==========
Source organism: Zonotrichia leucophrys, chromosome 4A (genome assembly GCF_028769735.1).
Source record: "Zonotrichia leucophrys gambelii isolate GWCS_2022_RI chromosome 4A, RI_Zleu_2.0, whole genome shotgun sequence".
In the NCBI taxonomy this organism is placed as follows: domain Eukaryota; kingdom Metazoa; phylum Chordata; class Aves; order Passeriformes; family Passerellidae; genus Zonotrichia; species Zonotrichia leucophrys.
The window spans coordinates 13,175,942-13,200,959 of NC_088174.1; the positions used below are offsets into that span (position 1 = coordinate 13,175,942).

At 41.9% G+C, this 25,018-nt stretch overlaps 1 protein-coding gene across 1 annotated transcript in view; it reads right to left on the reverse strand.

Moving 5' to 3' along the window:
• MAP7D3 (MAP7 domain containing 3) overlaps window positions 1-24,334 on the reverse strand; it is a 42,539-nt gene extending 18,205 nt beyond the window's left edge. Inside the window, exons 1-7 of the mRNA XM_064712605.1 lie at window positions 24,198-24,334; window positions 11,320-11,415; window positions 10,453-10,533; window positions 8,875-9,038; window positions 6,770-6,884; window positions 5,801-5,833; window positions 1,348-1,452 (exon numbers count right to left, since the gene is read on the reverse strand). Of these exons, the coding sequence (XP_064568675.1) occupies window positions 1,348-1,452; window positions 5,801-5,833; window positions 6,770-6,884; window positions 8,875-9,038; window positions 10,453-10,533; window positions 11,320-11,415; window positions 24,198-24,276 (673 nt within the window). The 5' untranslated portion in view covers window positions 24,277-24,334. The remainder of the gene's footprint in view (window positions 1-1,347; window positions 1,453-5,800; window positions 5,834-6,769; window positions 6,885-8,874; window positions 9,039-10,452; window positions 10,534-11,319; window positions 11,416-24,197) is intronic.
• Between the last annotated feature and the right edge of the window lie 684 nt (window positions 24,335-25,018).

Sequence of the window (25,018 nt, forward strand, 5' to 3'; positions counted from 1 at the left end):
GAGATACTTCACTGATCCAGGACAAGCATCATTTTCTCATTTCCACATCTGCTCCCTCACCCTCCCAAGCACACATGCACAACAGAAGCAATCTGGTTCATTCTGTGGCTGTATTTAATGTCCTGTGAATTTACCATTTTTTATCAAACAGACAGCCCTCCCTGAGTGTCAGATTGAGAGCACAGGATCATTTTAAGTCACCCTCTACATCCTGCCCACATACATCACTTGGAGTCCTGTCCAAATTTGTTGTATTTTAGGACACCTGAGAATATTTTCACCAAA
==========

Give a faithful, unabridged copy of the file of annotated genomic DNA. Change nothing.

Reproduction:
Source organism: Zonotrichia leucophrys, chromosome 4A (genome assembly GCF_028769735.1).
Source record: "Zonotrichia leucophrys gambelii isolate GWCS_2022_RI chromosome 4A, RI_Zleu_2.0, whole genome shotgun sequence".
In the NCBI taxonomy this organism is placed as follows: domain Eukaryota; kingdom Metazoa; phylum Chordata; class Aves; order Passeriformes; family Passerellidae; genus Zonotrichia; species Zonotrichia leucophrys.
The window spans coordinates 13,175,942-13,200,959 of NC_088174.1; the positions used below are offsets into that span (position 1 = coordinate 13,175,942).

At 41.9% G+C, this 25,018-nt stretch overlaps 1 protein-coding gene across 1 annotated transcript in view; it reads right to left on the reverse strand.

Moving 5' to 3' along the window:
• MAP7D3 (MAP7 domain containing 3) overlaps window positions 1-24,334 on the reverse strand; it is a 42,539-nt gene extending 18,205 nt beyond the window's left edge. Inside the window, exons 1-7 of the mRNA XM_064712605.1 lie at window positions 24,198-24,334; window positions 11,320-11,415; window positions 10,453-10,533; window positions 8,875-9,038; window positions 6,770-6,884; window positions 5,801-5,833; window positions 1,348-1,452 (exon numbers count right to left, since the gene is read on the reverse strand). Of these exons, the coding sequence (XP_064568675.1) occupies window positions 1,348-1,452; window positions 5,801-5,833; window positions 6,770-6,884; window positions 8,875-9,038; window positions 10,453-10,533; window positions 11,320-11,415; window positions 24,198-24,276 (673 nt within the window). The 5' untranslated portion in view covers window positions 24,277-24,334. The remainder of the gene's footprint in view (window positions 1-1,347; window positions 1,453-5,800; window positions 5,834-6,769; window positions 6,885-8,874; window positions 9,039-10,452; window positions 10,534-11,319; window positions 11,416-24,197) is intronic.
• Between the last annotated feature and the right edge of the window lie 684 nt (window positions 24,335-25,018).

Sequence of the window (25,018 nt, forward strand, 5' to 3'; positions counted from 1 at the left end):
GAGATACTTCACTGATCCAGGACAAGCATCATTTTCTCATTTCCACATCTGCTCCCTCACCCTCCCAAGCACACATGCACAACAGAAGCAATCTGGTTCATTCTGTGGCTGTATTTAATGTCCTGTGAATTTACCATTTTTTATCAAACAGACAGCCCTCCCTGAGTGTCAGATTGAGAGCACAGGATCATTTTAAGTCACCCTCTACATCCTGCCCACATACATCACTTGGAGTCCTGTCCAAATTTGTTGTATTTTAGGACACCTGAGAATATTTTCACCAAA